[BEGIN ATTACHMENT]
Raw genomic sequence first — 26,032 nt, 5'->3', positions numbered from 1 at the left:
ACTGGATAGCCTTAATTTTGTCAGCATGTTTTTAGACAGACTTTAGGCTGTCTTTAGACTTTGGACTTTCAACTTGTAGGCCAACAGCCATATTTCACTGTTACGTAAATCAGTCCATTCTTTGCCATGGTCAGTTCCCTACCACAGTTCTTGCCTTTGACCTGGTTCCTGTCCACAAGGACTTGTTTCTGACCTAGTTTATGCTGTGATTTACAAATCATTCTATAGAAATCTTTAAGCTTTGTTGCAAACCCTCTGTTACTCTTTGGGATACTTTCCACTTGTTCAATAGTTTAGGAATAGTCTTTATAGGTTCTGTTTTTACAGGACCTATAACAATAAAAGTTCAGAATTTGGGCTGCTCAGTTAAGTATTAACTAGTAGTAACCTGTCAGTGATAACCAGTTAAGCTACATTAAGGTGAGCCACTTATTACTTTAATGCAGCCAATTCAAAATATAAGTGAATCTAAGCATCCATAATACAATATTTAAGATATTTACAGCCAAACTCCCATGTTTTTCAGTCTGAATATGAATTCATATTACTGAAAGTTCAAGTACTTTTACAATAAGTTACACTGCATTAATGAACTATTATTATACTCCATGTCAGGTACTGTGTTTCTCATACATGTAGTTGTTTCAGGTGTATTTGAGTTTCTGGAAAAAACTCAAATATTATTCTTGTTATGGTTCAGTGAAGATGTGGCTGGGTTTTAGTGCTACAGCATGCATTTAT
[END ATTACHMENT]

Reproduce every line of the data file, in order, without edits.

Raw genomic sequence first — 26,032 nt, 5'->3', positions numbered from 1 at the left:
ACTGGATAGCCTTAATTTTGTCAGCATGTTTTTAGACAGACTTTAGGCTGTCTTTAGACTTTGGACTTTCAACTTGTAGGCCAACAGCCATATTTCACTGTTACGTAAATCAGTCCATTCTTTGCCATGGTCAGTTCCCTACCACAGTTCTTGCCTTTGACCTGGTTCCTGTCCACAAGGACTTGTTTCTGACCTAGTTTATGCTGTGATTTACAAATCATTCTATAGAAATCTTTAAGCTTTGTTGCAAACCCTCTGTTACTCTTTGGGATACTTTCCACTTGTTCAATAGTTTAGGAATAGTCTTTATAGGTTCTGTTTTTACAGGACCTATAACAATAAAAGTTCAGAATTTGGGCTGCTCAGTTAAGTATTAACTAGTAGTAACCTGTCAGTGATAACCAGTTAAGCTACATTAAGGTGAGCCACTTATTACTTTAATGCAGCCAATTCAAAATATAAGTGAATCTAAGCATCCATAATACAATATTTAAGATATTTACAGCCAAACTCCCATGTTTTTCAGTCTGAATATGAATTCATATTACTGAAAGTTCAAGTACTTTTACAATAAGTTACACTGCATTAATGAACTATTATTATACTCCATGTCAGGTACTGTGTTTCTCATACATGTAGTTGTTTCAGGTGTATTTGAGTTTCTGGAAAAAACTCAAATATTATTCTTGTTATGGTTCAGTGAAGATGTGGCTGGGTTTTAGTGCTACAGCATGCATTTAT